A Unified Approach to Measuring u*
This paper bridges the gap between two popular approaches to estimating the natural rate of unemployment, u*. The first approach uses detailed labor market indicators such as labor market flows, cross-sectional data on unemployment and vacancies, or various measures of demographic changes. The second approach which comprises reduced form models and DSGE models relies on aggregate price and wage Phillips curve relationships. We combine the key features of these two approaches to estimate the natural rate of unemployment in the United States using both data on labor market flows and a forward-looking Phillips curve linking inflation to current and expected deviations of unemployment from its unobserved natural rate. We estimate that the natural rate of unemployment is around 4.0% toward the end of 2018 and that the unemployment gap is roughly closed. Identification of a secular downward trend in the unemployment rate, driven solely by the inflow rate, facilitates the estimation of u*. We identify the increase in labor force attachment of women, decline in job destruction and reallocation intensity, and dual aging of workers and firms as the main drivers of the secular downward trend in the inflow rate.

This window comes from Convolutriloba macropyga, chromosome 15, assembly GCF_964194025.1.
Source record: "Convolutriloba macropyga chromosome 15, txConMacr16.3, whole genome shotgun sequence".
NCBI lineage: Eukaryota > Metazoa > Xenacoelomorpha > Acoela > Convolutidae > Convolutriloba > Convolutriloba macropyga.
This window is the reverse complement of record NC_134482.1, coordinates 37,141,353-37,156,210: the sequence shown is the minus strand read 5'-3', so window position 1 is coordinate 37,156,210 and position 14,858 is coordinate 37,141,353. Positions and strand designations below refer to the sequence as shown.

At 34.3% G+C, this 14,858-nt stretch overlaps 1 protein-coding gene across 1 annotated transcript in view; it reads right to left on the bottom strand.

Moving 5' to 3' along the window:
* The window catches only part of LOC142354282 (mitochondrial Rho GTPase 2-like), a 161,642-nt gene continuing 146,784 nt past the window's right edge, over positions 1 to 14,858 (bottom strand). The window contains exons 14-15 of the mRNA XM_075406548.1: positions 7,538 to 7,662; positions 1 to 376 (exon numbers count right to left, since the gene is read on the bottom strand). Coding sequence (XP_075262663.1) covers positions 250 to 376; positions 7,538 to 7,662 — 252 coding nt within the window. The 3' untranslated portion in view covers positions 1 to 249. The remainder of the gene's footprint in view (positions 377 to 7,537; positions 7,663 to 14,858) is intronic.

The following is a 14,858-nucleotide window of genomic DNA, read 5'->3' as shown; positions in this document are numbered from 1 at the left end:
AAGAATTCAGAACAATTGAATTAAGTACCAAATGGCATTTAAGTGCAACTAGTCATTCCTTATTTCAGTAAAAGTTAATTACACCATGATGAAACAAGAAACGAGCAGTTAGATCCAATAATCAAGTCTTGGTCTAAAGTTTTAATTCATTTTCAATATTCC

Prepared for Brookings Papers on Economic Activity, Spring 2019. We thank our editors, Jan Eberly and Jim Stock, our discussants, Steve Davis and Giorgio Primiceri, along with Olivier Blanchard, Jason Faberman, Bart Hobjin, Marco Del Negro, Domenico Giannone, Nora Traum, John Williams, and Brookings conference participants for helpful comments. Rene Chalom, Brendan Moore, and Jin Yan provided excellent research assistance. The views expressed in this paper are those of the authors and do not necessarily represent those of the Federal Reserve Bank of New York, Federal Reserve Bank of Dallas, the Federal Reserve System, or the National Bureau of Economic Research.
Richard K. Crump & Marc Giannoni & Stefano Eusepi & Aysşegül Şahin, 2019. "A Unified Approach to Measuring u*," Brookings Papers on Economic Activity, vol 2019(1), pages 143-238.